Monday, May 31, 2010
Anthropology Step Aside! DIY: Terrarium Makin'
Nothing fulfills me more than getting my hands involved in a project. Whether it's cookie dough kneading, making jewelry, sewing or knitting, or in this case making terrariums, tapping into your creativity and staying focused on an afternoon craft session is sure to soothe the soul and allow you to escape the traffic that clutters our minds. Terrariums are a thing of the past, that is (like all other things of the past) cool again...and for good reason. These things are rad! Terrariums are little mini eco-systems, or rather (like how i made them) little fantasy or wonderlands. I've seen them in the anthropology catalog selling for over $100...and while i want one of these in my house, i simply can not justify spending that much on a plant....especially with my lack of green thumb. So enter afternoon project - learning to make a terrarium!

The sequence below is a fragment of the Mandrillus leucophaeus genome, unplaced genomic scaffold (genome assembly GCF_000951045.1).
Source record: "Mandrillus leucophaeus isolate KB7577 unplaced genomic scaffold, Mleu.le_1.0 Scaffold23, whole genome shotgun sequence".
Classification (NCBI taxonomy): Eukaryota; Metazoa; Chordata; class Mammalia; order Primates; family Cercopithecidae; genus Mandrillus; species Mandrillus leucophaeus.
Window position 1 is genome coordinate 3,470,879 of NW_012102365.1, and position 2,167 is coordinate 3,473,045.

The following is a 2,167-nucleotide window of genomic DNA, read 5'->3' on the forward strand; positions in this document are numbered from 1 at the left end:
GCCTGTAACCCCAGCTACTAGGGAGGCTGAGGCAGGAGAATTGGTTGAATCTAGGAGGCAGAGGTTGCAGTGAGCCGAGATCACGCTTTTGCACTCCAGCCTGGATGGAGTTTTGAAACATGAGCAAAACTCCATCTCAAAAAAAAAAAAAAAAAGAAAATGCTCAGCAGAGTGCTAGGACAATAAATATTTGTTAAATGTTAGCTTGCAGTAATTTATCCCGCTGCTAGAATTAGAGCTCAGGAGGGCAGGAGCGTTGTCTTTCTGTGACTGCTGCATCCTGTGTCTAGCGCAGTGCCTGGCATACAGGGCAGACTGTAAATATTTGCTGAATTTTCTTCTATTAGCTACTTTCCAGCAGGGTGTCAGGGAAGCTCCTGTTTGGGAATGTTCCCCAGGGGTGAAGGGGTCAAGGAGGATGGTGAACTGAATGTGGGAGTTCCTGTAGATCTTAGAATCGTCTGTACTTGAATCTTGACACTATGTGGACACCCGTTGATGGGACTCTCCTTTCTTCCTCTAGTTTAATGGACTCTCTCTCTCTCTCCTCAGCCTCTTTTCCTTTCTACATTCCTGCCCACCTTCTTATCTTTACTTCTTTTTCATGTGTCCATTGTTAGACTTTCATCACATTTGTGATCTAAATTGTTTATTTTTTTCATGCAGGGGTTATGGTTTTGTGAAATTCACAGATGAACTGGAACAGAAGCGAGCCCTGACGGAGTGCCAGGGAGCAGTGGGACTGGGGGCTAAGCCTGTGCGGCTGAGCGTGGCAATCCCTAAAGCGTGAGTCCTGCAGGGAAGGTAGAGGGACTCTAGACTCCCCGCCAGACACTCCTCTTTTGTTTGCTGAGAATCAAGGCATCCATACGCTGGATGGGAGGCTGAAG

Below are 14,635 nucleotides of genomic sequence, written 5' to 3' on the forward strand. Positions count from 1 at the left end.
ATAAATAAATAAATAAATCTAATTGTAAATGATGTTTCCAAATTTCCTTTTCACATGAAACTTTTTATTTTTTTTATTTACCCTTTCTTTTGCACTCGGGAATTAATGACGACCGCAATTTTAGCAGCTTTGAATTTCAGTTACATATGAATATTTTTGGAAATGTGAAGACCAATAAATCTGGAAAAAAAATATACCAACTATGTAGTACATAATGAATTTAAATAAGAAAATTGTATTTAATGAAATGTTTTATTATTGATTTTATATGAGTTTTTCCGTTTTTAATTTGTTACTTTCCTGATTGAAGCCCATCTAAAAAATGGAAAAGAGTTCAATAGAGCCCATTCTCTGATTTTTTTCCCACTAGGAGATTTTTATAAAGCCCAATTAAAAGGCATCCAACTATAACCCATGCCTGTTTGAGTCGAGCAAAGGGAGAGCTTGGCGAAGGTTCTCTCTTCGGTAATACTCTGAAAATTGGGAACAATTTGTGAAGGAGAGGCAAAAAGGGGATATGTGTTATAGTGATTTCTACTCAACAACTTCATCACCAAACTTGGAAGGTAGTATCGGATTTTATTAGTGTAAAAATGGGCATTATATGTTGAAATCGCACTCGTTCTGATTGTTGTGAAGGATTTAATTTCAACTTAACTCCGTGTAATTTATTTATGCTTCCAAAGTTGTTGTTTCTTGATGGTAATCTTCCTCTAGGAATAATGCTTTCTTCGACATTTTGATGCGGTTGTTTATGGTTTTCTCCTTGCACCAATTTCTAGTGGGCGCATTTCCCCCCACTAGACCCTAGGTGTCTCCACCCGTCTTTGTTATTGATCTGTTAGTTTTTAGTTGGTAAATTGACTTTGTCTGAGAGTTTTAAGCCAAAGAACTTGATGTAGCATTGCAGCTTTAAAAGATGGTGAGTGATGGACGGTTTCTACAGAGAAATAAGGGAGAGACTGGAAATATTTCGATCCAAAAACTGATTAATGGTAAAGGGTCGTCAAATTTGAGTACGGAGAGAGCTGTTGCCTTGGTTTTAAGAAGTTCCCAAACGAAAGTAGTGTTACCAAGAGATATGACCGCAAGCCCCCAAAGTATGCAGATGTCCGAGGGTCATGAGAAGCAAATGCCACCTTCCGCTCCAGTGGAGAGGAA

In an effort to do this on the cheap i hit up sunday's Kobe Flea Market for some trinket and glass jar/bowl finds. I would definitely encourage you to thrift for your jars. Not only will you walk away spending only a buck or two, but it'll have more character and personality than what you'd find at a larger retail shop. After a couple of garden shop stops to pick up ferns, succulants, moss, and the other goods i made my way to my project table to get the terrarium makin' underway.
Here are the steps for making a terrarium:
Start with a glass vase/jar/bowl. If you are using succulents make sure you do not close off the top, but if you are using ferns and mosses feel free to find a cloche or a glass jar with a top.
first layer is pebble/gravel - this is for drainage since there are no holes in the bottom of the container.
next layer is finely ground activated charcoal
next layer is regular potting soil for the ferns, or cactus soil if you are using succulents.
Your jar should now be about 1/4 filled up
Add an optional layer of moss.
Then plant your desired plants/succulents. Found trinkets can make it a real wonderland.
Add a shot of water or a mist of water. Water minimally as they don't drain.
And there you have it! Pix below of the completed project.
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